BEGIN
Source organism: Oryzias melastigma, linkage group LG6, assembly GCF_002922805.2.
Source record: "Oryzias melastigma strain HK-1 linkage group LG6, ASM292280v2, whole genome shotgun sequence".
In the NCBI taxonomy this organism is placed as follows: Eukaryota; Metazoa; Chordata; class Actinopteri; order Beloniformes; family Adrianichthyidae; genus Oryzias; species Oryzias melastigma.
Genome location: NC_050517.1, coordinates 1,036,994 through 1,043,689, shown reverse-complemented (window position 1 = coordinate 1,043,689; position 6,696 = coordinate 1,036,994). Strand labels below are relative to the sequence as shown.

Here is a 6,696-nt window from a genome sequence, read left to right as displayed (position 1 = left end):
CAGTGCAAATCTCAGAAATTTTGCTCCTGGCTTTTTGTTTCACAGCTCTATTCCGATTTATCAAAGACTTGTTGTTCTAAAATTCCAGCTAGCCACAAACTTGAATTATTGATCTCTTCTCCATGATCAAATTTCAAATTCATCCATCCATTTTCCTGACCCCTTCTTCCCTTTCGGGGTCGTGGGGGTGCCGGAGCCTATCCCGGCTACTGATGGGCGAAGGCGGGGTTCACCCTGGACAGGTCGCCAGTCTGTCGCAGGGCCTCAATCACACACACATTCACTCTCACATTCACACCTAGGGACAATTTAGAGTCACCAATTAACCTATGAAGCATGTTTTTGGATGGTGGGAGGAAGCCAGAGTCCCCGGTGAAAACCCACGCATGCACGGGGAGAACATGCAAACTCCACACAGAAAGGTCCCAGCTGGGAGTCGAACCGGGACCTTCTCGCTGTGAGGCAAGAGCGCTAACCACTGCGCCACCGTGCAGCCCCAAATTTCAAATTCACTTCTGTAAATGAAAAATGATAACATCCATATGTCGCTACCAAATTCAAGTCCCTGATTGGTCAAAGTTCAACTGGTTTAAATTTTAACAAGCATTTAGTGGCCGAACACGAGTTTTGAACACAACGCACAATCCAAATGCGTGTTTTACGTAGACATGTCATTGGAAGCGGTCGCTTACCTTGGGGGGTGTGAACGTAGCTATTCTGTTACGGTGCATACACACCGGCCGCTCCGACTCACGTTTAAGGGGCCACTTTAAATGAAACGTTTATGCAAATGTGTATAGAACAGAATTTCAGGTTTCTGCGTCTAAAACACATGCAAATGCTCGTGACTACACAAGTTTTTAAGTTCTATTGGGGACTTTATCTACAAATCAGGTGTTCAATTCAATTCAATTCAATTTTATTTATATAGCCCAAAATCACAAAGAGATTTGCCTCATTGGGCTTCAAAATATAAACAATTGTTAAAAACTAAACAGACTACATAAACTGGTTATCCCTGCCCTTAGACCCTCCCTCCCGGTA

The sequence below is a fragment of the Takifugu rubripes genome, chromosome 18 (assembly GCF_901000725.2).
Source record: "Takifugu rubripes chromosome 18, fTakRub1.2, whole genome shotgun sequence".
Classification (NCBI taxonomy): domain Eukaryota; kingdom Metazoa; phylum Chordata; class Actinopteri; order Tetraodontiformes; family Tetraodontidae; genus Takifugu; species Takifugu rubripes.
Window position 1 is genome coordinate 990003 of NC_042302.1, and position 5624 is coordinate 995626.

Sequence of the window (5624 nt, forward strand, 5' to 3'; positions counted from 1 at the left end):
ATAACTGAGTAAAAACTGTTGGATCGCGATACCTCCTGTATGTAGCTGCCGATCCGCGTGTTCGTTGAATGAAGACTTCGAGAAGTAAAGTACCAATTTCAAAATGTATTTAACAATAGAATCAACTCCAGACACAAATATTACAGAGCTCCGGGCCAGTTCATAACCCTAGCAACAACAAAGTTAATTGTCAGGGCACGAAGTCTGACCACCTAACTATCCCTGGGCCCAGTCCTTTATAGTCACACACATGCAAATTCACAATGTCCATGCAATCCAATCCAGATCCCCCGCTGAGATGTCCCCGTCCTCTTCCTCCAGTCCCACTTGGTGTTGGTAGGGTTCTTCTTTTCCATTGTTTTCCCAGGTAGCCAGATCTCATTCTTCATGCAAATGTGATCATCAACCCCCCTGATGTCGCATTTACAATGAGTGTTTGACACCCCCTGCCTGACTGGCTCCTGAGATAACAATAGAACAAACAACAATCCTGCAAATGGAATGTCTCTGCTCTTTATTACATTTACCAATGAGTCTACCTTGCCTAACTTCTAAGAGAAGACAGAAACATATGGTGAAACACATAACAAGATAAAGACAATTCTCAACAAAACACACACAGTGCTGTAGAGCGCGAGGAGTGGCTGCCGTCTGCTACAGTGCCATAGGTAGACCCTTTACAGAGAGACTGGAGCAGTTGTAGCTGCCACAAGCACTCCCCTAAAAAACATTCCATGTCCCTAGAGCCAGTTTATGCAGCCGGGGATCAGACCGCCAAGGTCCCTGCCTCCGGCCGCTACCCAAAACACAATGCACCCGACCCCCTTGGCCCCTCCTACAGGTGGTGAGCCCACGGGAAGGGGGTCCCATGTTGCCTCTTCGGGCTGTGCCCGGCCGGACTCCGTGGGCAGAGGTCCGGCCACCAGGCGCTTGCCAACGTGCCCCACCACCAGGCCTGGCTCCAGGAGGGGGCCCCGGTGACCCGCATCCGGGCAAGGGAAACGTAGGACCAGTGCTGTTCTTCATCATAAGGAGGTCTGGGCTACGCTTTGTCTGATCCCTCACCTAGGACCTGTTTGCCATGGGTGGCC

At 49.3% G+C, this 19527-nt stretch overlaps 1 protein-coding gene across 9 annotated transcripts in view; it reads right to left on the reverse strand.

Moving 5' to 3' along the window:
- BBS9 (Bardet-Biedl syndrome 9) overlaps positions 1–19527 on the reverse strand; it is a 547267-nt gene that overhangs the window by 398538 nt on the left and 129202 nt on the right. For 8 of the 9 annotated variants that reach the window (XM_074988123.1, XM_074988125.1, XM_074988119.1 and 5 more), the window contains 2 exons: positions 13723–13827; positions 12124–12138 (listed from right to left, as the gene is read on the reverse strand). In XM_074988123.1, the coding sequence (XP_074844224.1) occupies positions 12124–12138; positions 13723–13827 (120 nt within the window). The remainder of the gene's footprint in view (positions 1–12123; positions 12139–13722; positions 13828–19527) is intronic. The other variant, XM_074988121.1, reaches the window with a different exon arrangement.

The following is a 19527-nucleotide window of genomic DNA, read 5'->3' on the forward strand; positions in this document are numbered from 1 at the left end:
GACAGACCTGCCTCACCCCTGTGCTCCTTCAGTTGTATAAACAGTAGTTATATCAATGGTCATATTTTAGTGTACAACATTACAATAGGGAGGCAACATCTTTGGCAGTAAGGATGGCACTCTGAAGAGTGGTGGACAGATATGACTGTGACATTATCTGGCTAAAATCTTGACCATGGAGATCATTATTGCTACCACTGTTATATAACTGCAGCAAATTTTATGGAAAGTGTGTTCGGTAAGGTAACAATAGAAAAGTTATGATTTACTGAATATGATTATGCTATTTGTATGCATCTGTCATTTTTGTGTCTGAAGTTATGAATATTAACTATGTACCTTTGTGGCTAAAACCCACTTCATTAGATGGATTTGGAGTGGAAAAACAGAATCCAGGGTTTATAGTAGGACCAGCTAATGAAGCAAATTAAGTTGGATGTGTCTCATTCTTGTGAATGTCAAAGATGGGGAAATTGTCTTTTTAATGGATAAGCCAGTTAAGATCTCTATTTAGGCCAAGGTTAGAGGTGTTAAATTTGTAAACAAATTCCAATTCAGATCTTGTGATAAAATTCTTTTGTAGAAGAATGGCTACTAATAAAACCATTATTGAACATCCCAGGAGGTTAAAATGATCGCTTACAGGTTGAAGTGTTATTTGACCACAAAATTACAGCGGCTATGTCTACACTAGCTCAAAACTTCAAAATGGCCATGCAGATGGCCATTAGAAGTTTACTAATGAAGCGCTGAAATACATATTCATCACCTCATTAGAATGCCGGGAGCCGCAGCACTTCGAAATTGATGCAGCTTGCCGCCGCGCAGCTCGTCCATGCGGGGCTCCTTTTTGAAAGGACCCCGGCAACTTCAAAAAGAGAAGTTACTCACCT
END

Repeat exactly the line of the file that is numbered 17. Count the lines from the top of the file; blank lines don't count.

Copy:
GACAGACCTGCCTCACCCCTGTGCTCCTTCAGTTGTATAAACAGTAGTTATATCAATGGTCATATTTTAGTGTACAACATTACAATAGGGAGGCAACATCTTTGGCAGTAAGGATGGCACTCTGAAGAGTGGTGGACAGATATGACTGTGACATTATCTGGCTAAAATCTTGACCATGGAGATCATTATTGCTACCACTGTTATATAACTGCAGCAAATTTTATGGAAAGTGTGTTCGGTAAGGTAACAATAGAAAAGTTATGATTTACTGAATATGATTATGCTATTTGTATGCATCTGTCATTTTTGTGTCTGAAGTTATGAATATTAACTATGTACCTTTGTGGCTAAAACCCACTTCATTAGATGGATTTGGAGTGGAAAAACAGAATCCAGGGTTTATAGTAGGACCAGCTAATGAAGCAAATTAAGTTGGATGTGTCTCATTCTTGTGAATGTCAAAGATGGGGAAATTGTCTTTTTAATGGATAAGCCAGTTAAGATCTCTATTTAGGCCAAGGTTAGAGGTGTTAAATTTGTAAACAAATTCCAATTCAGATCTTGTGATAAAATTCTTTTGTAGAAGAATGGCTACTAATAAAACCATTATTGAACATCCCAGGAGGTTAAAATGATCGCTTACAGGTTGAAGTGTTATTTGACCACAAAATTACAGCGGCTATGTCTACACTAGCTCAAAACTTCAAAATGGCCATGCAGATGGCCATTAGAAGTTTACTAATGAAGCGCTGAAATACATATTCATCACCTCATTAGAATGCCGGGAGCCGCAGCACTTCGAAATTGATGCAGCTTGCCGCCGCGCAGCTCGTCCATGCGGGGCTCCTTTTTGAAAGGACCCCGGCAACTTCAAAAAGAGAAGTTACTCACCT